On the other hand this interpretation takes a more symbolic view of the story. Rather than looking at the literal meaning of the car in the hole, he reads it as a metaphor of being “stuck”, at a dead end in life due to their ignorance of gambling. Both this analysis and the first pick up on the partying and gambling portrayed from the images however both pick up on variations at the same time.
Sarah Mettleton, 20, Design Student, Northern Irish
– “It’s summer again and time for a holiday. Our destination – Las Vegas. Sun, sand and casinos. Everyday was spent sunbathing and the nights spent having fun in casinos. We even won a major prize and celebrated with champagne and balloons.”
This was the first response that highlighted an actual location – Las Vegas. In order to relate gambling to Las Vegas a certain knowledge is required (Barthes reference to the third message) about the culture surrounding this location. It so happens Las Vegas is publicly and famously advertised for gambling and casinos so the knowledge required is not uncommon but still is required to come to this conclusion. To add, this analysis is in ‘story-telling’ form differing from the previous two which follow a more analytical form.
Mark Ward, 23, Chef, Scottish
-“One man, went to Las Vegas for his birthday, lost all his money so decided to drive into a ditch in the desert.”
Again this response picked up on the actual location on the story (Las Vegas) and also follows a similar story to Rachel Laing’s analysis. It doesn’t necessarily mention ‘The Hangover’ but follows that story line. Hint of the ‘story-telling’ form.
Alberto Vantool, 42, Business man, Italian
-“A friend’s birthday to Las Vegas goes horribly wrong as a jeep is stole and police chase it into the desert when they seem to get into a bit of trouble.”
This analysis picks up on the celebratory balloons, the location, and the dilemma faced at the end of the story. Although there is no literally reference to the poker chips and gambling, it is assumed that Las Vegas has connotation of this therefore he feels no need to ‘state the obvious’ as he believes this is common knowledge.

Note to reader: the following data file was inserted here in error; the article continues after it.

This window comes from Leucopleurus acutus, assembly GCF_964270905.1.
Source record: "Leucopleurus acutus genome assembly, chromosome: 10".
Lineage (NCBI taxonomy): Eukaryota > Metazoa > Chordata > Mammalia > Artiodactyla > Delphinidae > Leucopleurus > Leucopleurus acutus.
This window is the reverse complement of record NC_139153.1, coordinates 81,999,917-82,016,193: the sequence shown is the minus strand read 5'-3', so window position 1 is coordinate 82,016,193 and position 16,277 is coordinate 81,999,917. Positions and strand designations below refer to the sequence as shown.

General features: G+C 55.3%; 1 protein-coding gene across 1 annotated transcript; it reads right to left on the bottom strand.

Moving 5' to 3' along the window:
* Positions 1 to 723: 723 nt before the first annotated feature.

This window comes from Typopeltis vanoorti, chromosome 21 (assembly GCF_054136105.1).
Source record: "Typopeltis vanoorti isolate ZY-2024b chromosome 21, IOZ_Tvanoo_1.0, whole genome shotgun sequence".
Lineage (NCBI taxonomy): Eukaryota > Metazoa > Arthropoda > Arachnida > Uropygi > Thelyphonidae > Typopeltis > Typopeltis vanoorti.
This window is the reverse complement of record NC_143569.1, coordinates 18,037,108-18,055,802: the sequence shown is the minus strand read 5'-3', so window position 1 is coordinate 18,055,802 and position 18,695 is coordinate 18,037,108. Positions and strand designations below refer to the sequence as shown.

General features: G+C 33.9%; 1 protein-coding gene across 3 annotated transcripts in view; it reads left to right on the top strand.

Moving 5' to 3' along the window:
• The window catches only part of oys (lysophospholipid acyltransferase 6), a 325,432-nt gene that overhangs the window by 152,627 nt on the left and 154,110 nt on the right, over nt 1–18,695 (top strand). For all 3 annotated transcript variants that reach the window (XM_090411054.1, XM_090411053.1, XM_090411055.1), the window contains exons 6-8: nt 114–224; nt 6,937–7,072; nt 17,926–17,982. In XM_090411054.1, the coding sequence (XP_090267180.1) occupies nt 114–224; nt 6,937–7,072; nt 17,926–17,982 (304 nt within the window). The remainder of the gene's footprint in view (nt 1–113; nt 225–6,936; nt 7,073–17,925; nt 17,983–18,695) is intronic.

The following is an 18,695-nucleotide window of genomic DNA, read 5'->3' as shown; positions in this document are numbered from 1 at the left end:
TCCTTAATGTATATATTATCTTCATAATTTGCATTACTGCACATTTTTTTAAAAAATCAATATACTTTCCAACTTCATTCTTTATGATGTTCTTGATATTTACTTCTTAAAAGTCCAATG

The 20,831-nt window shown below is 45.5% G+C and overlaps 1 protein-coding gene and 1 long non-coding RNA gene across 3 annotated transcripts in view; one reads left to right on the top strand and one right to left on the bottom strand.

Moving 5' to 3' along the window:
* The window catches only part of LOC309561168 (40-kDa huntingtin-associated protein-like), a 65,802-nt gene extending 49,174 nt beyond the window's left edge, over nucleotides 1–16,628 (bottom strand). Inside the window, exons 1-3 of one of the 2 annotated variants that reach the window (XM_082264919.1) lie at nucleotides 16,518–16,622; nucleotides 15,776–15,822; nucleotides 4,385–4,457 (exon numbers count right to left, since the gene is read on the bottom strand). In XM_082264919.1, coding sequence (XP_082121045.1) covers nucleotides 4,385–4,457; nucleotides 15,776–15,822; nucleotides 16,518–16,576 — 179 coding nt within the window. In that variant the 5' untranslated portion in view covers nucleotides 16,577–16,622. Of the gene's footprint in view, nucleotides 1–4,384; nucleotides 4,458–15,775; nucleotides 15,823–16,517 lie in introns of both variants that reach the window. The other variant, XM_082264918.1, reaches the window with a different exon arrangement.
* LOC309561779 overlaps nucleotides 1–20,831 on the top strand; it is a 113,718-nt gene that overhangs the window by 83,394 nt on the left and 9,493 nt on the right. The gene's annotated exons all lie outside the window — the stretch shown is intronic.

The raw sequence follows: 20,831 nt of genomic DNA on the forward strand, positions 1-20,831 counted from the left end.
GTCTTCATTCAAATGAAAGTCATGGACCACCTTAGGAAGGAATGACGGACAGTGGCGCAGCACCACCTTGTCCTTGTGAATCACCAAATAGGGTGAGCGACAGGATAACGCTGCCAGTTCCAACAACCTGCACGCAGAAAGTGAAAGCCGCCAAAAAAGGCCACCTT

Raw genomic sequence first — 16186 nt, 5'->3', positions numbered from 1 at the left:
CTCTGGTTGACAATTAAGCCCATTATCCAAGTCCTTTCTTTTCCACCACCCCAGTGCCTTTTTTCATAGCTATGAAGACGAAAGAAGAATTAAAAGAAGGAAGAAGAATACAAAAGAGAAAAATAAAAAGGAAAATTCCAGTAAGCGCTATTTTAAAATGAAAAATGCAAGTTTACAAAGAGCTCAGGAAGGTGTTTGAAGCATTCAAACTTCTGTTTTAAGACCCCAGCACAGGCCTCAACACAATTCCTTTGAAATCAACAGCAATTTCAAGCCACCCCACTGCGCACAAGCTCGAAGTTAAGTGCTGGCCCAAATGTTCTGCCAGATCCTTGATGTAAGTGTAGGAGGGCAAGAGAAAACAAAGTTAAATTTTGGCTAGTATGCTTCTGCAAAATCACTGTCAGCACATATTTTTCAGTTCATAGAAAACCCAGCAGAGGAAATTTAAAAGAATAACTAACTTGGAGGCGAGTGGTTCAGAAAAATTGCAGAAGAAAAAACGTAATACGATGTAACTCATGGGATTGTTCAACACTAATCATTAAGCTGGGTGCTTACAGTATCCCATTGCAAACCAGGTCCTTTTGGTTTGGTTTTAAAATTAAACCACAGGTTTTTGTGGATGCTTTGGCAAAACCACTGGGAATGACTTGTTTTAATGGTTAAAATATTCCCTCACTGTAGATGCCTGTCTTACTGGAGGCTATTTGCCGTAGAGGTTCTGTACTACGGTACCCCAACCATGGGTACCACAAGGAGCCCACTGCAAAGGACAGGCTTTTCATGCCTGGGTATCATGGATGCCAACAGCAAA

Dorothy Sichi, 49, Literacies Tutor, Scottish
-“… couple on a ‘once in a lifetime’ holiday in the Sahara Desert … huge problems with their vehicle … lost control of it in a bid to escape bandits in … the Sahara. …they had taken part in an impromptu game of poker … When they were finally rescued by the police in a high speed chase… the next time they want to celebrate a birthday they will stay at home… have a huge party with all the trimmings in the safety of their hometown!”
This response was the first to take a different (but not completely) direction. Instead of what was seen as the ‘obvious’ choice in location, the Sahara was chosen, perhaps because this person either wasn’t that aware of Vegas or maybe doesn’t approve of Vegas so subconsciously avoided using it in the story. However they do pick up on the birthday element and also the gambling signals nevertheless varied slightly from the other stories.
Albert Sichi, 57, Learning Assistant, Scottish
-“A man went on an adventure after winning an on line poker competition. He bought an expensive off road car and decided to try it “off road”. He travelled to the Sahara desert where he became a cropper. Unfortunately the only way he could be rescued was by balloon.
The only reaction that came to the conclusion of an ‘online’ casino was the last of the stories. What I find quite ironic is that the eldest of the readers was the only one to suggest what is classed as the ‘new, modern, up-to-date’ version of gambling when students apparently are the generation of next!